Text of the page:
The University of Tennessee will pay $2.48 million to settle a federal lawsuit brought by eight women who accused the school of mishandling sexual assault cases.

The settlement, announced late Tuesday, brings to a close one of the highest-profile Title IX lawsuits against a university. The suit was filed in February, claiming the UT campus in Knoxville was biased in favor of student athletes and against female rape victims.

The state had already paid $220,862.82 to the law firm of Neal & Harwell for legal expenses, and estimated that it would have spent as much as $5.5 million if the case went all the way through trial and appeals, not including the settlement cost at that time if UT lost.

The settlement was approved by all top levels of the UT administration, as well as the Tennessee attorney general, state comptroller and Gov. Bill Haslam.

The settlement was not immediately available Tuesday, pending its filing in federal court this week. But the Tennessean newspaper reports that as part of the settlement, the university said it will end a practice of giving out a list of local attorneys to athletes accused of misconduct.

Information was not immediately available about how the share of the settlement will be divided between the female plaintiffs and their attorneys.

“No university will be able to prevent every incident of students, faculty or staff making bad judgments,” UT Chancellor Jimmy Cheek said in a statement. “Like many institutions we are not perfect, but our goal is to continue to be the best we can be at creating awareness, educating, and preventing discrimination and abuse in any form, and to continue to be equally prepared when it does happen and to deal with it promptly, sensitively, fairly and effectively.”

UT System President Joe DiPietro will also appoint an “independent commission” in the coming weeks to review “existing programs and efforts around these issues and make recommendations to further strengthen these critical activities across the UT system,” the university said.

“If we all can look ahead and imagine our state’s flagship university as a leader in awareness, education, support and aggressive response to these issues, this lawsuit and the resulting outcome would have contributed in a small way to the safety, well-being and hopeful futures of many young people who from time to time call the University of Tennessee home,” the plaintiffs’ attorney, David Randolph Smith, said in a statement.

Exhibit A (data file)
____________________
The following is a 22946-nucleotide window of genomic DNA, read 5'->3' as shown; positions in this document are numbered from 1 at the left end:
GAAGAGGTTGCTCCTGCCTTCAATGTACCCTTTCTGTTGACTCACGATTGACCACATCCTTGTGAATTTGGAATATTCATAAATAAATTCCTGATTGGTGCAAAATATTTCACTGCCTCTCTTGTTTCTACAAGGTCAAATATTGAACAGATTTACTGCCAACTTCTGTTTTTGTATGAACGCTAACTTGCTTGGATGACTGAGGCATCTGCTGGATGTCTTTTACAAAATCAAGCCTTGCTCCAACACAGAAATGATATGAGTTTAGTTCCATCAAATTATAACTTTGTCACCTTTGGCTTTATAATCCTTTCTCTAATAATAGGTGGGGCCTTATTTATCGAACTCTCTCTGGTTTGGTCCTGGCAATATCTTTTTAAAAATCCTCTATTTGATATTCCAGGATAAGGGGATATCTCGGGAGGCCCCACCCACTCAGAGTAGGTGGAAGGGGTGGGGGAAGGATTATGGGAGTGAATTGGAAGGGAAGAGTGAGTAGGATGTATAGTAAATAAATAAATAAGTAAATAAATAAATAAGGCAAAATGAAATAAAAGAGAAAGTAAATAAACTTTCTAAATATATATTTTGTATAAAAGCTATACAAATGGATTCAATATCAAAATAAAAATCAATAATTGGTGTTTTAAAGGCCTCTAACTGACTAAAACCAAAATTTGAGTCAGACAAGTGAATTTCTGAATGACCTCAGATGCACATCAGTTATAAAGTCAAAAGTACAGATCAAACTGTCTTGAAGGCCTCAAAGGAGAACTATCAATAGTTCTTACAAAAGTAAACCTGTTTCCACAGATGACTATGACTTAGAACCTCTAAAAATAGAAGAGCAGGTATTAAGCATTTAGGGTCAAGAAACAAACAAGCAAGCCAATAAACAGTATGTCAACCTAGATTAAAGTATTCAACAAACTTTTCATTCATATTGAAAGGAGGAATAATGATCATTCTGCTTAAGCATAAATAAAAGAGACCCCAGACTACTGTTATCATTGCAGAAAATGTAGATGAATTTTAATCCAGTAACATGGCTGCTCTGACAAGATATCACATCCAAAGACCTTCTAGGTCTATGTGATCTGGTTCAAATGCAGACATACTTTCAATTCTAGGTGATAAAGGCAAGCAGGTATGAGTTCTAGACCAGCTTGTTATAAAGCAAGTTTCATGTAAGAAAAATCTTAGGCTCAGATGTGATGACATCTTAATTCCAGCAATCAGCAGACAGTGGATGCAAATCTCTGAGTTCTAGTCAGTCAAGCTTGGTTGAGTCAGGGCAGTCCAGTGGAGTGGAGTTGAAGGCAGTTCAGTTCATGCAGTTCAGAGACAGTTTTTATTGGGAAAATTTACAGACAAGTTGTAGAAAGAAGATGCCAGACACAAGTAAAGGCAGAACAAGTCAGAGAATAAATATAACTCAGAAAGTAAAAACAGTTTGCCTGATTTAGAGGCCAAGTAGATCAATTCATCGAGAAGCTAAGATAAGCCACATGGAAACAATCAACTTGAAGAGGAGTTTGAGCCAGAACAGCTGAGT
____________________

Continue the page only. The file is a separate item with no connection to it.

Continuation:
To be sure, there are plenty of allegations in the lawsuit for the independent commission to review, including the charge that the university’s athletic department had allowed the existence of a culture that condoned sexual violence.

The litigation process, including depositions, would have been the best shot the at answering many of those claims. Those include accusations that football coach Butch Jones belittled players who supported people who accused team members of sexual assault — as one former player, Drae Bowles, claimed happened to him. Jones said those claims were “false,” but phone records corroborated Bowles’ timeline of the night he said the coach told him he “betrayed the team.”

The civil suit also cited several cases of athletes allegedly committing assaults, including A.J. Johnson and Michael Williams, two football players accused of raping one of the plaintiffs and awaiting separate upcoming trials, and former cornerback Riyahd Jones, who was accused of rape in February 2015.

Riyahd Jones transferred out of the UT football team just before being named in the rape case. After police dropped the charges because the woman declined to pursue criminal prosecution, he showed his appreciated for coach Butch Jones:

UT’s settlement is one of the larger sums among such cases, but is on par with others. The University of Connecticut settled a similar Title IX suit with five plaintiffs for $1.3 million, while Florida State University settled a case this year with one plaintiff for $950,000.

Shortly after the civil complaint against Tennessee was filed, 16 UT coaches gathered to talk for close to an hour about how well student athletes were treated in Knoxville, and to boast that the university provides plenty of support for them to succeed on and off the field or court.


Tyler Kingkade is a national reporter covering higher education and sexual violence. You can reach him at, or find him on Twitter:@tylerkingkade.